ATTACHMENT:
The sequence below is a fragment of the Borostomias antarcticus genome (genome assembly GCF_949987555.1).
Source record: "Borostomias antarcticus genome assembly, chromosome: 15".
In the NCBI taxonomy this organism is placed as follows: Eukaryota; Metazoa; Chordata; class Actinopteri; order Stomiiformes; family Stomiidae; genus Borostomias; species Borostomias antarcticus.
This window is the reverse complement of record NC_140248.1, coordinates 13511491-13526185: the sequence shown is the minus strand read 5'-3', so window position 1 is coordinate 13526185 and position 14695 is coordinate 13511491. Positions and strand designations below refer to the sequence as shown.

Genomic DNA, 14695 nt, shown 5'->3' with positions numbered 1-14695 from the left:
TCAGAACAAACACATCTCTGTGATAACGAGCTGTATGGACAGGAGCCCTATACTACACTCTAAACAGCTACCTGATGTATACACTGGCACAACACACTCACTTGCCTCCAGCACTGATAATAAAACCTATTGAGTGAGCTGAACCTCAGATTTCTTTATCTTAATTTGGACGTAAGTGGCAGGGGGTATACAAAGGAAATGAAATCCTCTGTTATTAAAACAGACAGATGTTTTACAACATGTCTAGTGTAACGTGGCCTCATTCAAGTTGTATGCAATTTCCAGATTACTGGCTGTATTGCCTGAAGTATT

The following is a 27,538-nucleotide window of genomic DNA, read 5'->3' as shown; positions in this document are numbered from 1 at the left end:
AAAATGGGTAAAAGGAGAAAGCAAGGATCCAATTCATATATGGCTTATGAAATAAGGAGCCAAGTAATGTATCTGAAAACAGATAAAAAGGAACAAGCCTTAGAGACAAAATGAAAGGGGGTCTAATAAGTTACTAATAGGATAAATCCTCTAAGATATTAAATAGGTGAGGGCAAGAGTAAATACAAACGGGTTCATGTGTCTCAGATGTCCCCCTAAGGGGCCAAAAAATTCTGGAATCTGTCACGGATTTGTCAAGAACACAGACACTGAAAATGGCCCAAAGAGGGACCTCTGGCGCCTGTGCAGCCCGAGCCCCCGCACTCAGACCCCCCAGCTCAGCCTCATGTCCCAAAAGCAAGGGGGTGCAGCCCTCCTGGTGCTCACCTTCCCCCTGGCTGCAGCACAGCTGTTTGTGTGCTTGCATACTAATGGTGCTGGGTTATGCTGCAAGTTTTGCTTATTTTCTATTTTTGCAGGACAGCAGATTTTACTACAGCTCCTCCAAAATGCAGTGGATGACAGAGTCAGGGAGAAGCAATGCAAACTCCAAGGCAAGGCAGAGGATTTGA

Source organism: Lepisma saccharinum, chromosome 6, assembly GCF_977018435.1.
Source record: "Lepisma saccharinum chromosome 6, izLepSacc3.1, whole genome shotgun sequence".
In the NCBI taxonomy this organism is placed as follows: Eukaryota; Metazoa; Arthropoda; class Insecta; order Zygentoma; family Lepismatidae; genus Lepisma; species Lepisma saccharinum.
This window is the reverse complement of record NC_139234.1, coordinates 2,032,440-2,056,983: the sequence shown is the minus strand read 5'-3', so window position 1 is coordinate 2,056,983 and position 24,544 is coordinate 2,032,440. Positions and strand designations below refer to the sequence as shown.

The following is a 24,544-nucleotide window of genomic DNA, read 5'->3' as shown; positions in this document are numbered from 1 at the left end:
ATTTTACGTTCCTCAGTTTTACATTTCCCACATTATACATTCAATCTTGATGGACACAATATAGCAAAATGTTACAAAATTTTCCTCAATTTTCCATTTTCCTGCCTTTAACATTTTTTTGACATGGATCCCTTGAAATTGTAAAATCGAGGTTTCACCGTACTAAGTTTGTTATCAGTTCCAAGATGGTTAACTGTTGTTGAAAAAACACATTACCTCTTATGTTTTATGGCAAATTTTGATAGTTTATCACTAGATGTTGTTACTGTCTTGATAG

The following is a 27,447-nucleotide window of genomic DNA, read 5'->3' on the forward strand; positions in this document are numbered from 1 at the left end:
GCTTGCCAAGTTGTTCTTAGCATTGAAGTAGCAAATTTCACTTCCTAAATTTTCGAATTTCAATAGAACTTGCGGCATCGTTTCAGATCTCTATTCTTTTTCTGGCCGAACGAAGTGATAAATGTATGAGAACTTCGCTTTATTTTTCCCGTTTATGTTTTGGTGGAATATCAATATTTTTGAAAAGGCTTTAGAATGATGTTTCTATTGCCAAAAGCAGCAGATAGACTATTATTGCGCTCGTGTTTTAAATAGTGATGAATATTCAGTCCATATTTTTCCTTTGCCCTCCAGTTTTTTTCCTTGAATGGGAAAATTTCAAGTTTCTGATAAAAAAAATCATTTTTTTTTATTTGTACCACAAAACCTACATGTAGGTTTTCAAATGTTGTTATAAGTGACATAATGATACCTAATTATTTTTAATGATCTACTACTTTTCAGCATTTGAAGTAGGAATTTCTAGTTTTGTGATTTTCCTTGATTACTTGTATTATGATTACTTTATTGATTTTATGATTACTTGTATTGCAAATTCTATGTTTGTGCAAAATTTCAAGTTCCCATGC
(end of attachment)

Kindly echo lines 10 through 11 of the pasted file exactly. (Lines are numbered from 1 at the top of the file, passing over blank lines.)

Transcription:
Source record: "Lepisma saccharinum chromosome 6, izLepSacc3.1, whole genome shotgun sequence".
In the NCBI taxonomy this organism is placed as follows: Eukaryota; Metazoa; Arthropoda; class Insecta; order Zygentoma; family Lepismatidae; genus Lepisma; species Lepisma saccharinum.